While working with my agent at the ARTS School House in downtown Detroit, I discovered that many of their problems were endemic to the actual space they operated in. The school fundamentally operates under all of the aspects of 21st century learning, but the actual classroom was no different than it was when it opened in 1923. I researched classroom layouts and furniture that are conducive to 21st century learning as well as materials and methods of construction that require little to no funding or tools. The classroom needed flexible, moveable, and collaborative furniture that incorporated space for storage. My design response incorporates all of these features as well as a “flat-pack” design. Borrowing the ideas of Ikea, the workstations can be easily constructed with an efficient use of material. The entire workstation can be constructed with (2) 4’x8’ pieces of plywood or rigid cardboard. The workstations are also designed with “slotted” connections and require no glue, nails, or screws. It is essentially a 3D puzzle that can be entirely assembled in less than 10 minutes. The ARTS School House also had a desire to teach classes in remote locations that had little to no infrastructure in terms of classroom furniture. The goal was to provide a “mobile classroom” that could be used in the school house as impromptu collaboration spaces but also disassembled and transported to remote locations in one “flat-pack” carrying box. The surfaces of the top and back of the boards are also coated with dry-erase paint for easy transfer of ideas.
Classrooms today must support frequent collaboration and communication, easy transfer of information between individuals and groups, the effective display of content and the need for teams to constantly reconfigure and switch between different ways of working. Compared to traditional classrooms, this classroom dramatically improves student engagement and easily supports multiple teaching and learning styles.”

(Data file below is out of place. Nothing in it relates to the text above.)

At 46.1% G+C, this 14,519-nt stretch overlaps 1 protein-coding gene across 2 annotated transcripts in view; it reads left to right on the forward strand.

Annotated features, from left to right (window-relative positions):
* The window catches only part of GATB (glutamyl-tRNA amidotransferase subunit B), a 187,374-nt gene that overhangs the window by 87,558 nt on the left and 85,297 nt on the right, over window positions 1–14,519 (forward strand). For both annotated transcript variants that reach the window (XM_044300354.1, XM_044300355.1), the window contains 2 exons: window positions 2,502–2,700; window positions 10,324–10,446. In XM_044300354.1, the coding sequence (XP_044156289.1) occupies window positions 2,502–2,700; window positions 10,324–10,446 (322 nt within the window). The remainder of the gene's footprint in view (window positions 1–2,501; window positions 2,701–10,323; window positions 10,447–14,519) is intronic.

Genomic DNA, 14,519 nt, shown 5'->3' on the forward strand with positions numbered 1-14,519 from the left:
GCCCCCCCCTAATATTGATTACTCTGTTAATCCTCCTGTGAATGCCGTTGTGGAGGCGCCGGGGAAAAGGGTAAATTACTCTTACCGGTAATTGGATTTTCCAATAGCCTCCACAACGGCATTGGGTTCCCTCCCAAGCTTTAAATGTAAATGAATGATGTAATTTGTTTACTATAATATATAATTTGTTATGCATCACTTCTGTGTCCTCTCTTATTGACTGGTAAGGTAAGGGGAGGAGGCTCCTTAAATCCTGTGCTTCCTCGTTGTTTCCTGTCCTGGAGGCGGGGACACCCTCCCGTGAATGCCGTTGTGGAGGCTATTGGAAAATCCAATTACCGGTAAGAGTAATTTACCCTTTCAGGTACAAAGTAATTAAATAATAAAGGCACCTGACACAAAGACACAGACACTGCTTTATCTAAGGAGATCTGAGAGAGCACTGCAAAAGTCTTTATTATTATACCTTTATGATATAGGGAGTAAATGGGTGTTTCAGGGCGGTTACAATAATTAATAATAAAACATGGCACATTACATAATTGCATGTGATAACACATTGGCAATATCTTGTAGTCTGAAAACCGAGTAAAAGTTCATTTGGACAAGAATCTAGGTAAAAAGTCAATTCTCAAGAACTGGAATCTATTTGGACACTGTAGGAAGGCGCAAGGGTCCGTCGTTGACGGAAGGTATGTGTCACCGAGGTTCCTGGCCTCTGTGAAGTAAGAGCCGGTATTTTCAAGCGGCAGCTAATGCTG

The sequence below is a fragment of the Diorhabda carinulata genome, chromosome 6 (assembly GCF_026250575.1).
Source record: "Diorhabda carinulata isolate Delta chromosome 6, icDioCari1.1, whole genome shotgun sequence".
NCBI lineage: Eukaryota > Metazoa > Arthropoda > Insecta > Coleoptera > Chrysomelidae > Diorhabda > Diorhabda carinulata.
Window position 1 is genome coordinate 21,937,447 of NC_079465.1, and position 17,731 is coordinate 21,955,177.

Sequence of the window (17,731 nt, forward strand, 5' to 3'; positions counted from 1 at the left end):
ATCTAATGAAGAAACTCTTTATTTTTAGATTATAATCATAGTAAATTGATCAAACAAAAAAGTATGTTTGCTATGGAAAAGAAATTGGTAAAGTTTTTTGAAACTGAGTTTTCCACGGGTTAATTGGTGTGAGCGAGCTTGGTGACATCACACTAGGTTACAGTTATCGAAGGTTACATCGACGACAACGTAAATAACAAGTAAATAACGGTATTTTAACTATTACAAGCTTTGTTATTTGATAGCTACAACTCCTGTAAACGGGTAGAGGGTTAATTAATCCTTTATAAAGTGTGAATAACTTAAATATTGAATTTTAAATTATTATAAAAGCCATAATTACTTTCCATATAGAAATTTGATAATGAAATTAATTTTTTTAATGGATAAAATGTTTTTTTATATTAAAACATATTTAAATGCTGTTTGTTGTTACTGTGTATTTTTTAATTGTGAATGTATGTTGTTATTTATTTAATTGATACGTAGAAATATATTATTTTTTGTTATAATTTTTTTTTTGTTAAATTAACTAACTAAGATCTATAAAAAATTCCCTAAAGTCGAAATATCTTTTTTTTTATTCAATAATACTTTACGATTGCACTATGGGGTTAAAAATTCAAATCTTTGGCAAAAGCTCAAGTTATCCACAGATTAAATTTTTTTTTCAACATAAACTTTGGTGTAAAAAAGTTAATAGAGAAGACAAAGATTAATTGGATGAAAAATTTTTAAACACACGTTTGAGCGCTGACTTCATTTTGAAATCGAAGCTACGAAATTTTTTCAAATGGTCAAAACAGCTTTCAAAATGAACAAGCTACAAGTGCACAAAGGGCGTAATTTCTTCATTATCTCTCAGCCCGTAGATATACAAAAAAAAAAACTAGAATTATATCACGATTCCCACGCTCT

While the project has not moved forward much at this point, Craig and Jim Ross have maintained contact, and continue to work collaboratively. In addition, Craig’s research and experience has carried over into his professional work with SHW Group, an industry leader in educational facility design. Craig has presented his studio research to SHW’s ten offices via video conference. SHW has created a Research and Benchmarking (R+B) division dedicated to investigating and defining problems in education. Says Craig: “Our goal is to act as a change agent for fixing the many struggles in education. We feel we can have a profound impact if we are initiating change where teacher education occurs. In the end, we as architects attempt to translate this research in our ‘design response’ to clients.
Craig calls the studio “undoubtedly the most challenging studio in my architectural education. It forced me to think about ‘design’ much deeper than how things look and more about how things work. This class really forced me to step back and stop thinking linearly. Most of the time I would identify a problem, or what I assumed to be the problem, track it down from a sequence of events, and end up with some sort of solution. This completely changed when I explored a problem with a mind map. The mind map helped indentify a much larger ecosystem and the many different connections the problem was a part of. I learned to not assume I understood a problem, but to investigate all of the associated relationships and fully define the problem. Something else that really opened my eyes in this class is the fact that we as designers have the skills and training to tackle problems outside of the architectural realm.”